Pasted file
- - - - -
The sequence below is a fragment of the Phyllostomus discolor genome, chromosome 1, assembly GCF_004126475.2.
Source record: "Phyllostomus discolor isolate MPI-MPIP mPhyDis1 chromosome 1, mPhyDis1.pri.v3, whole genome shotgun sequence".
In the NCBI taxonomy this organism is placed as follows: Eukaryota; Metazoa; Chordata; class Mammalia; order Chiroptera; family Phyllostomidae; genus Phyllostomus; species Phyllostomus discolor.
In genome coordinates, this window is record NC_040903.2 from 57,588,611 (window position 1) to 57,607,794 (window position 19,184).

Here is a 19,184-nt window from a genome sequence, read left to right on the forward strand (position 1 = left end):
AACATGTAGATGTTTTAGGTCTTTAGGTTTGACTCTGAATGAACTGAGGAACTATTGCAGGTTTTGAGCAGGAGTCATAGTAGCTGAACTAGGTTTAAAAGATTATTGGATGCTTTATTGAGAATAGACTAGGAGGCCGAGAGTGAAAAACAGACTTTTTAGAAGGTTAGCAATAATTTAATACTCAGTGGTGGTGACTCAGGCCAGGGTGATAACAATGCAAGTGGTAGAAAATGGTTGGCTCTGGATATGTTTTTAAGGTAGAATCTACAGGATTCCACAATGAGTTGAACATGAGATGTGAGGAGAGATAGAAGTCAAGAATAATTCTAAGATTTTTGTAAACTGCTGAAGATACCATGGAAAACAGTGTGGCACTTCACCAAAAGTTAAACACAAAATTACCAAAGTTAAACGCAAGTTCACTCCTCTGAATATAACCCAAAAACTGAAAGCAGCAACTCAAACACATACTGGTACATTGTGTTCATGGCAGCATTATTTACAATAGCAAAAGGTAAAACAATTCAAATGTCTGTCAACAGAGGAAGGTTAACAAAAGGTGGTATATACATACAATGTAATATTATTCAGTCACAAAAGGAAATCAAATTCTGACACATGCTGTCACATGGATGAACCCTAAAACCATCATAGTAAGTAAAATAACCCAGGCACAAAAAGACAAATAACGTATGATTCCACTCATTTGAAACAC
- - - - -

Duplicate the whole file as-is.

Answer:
The sequence below is a fragment of the Phyllostomus discolor genome, chromosome 1, assembly GCF_004126475.2.
Source record: "Phyllostomus discolor isolate MPI-MPIP mPhyDis1 chromosome 1, mPhyDis1.pri.v3, whole genome shotgun sequence".
In the NCBI taxonomy this organism is placed as follows: Eukaryota; Metazoa; Chordata; class Mammalia; order Chiroptera; family Phyllostomidae; genus Phyllostomus; species Phyllostomus discolor.
In genome coordinates, this window is record NC_040903.2 from 57,588,611 (window position 1) to 57,607,794 (window position 19,184).

Here is a 19,184-nt window from a genome sequence, read left to right on the forward strand (position 1 = left end):
AACATGTAGATGTTTTAGGTCTTTAGGTTTGACTCTGAATGAACTGAGGAACTATTGCAGGTTTTGAGCAGGAGTCATAGTAGCTGAACTAGGTTTAAAAGATTATTGGATGCTTTATTGAGAATAGACTAGGAGGCCGAGAGTGAAAAACAGACTTTTTAGAAGGTTAGCAATAATTTAATACTCAGTGGTGGTGACTCAGGCCAGGGTGATAACAATGCAAGTGGTAGAAAATGGTTGGCTCTGGATATGTTTTTAAGGTAGAATCTACAGGATTCCACAATGAGTTGAACATGAGATGTGAGGAGAGATAGAAGTCAAGAATAATTCTAAGATTTTTGTAAACTGCTGAAGATACCATGGAAAACAGTGTGGCACTTCACCAAAAGTTAAACACAAAATTACCAAAGTTAAACGCAAGTTCACTCCTCTGAATATAACCCAAAAACTGAAAGCAGCAACTCAAACACATACTGGTACATTGTGTTCATGGCAGCATTATTTACAATAGCAAAAGGTAAAACAATTCAAATGTCTGTCAACAGAGGAAGGTTAACAAAAGGTGGTATATACATACAATGTAATATTATTCAGTCACAAAAGGAAATCAAATTCTGACACATGCTGTCACATGGATGAACCCTAAAACCATCATAGTAAGTAAAATAACCCAGGCACAAAAAGACAAATAACGTATGATTCCACTCATTTGAAACAC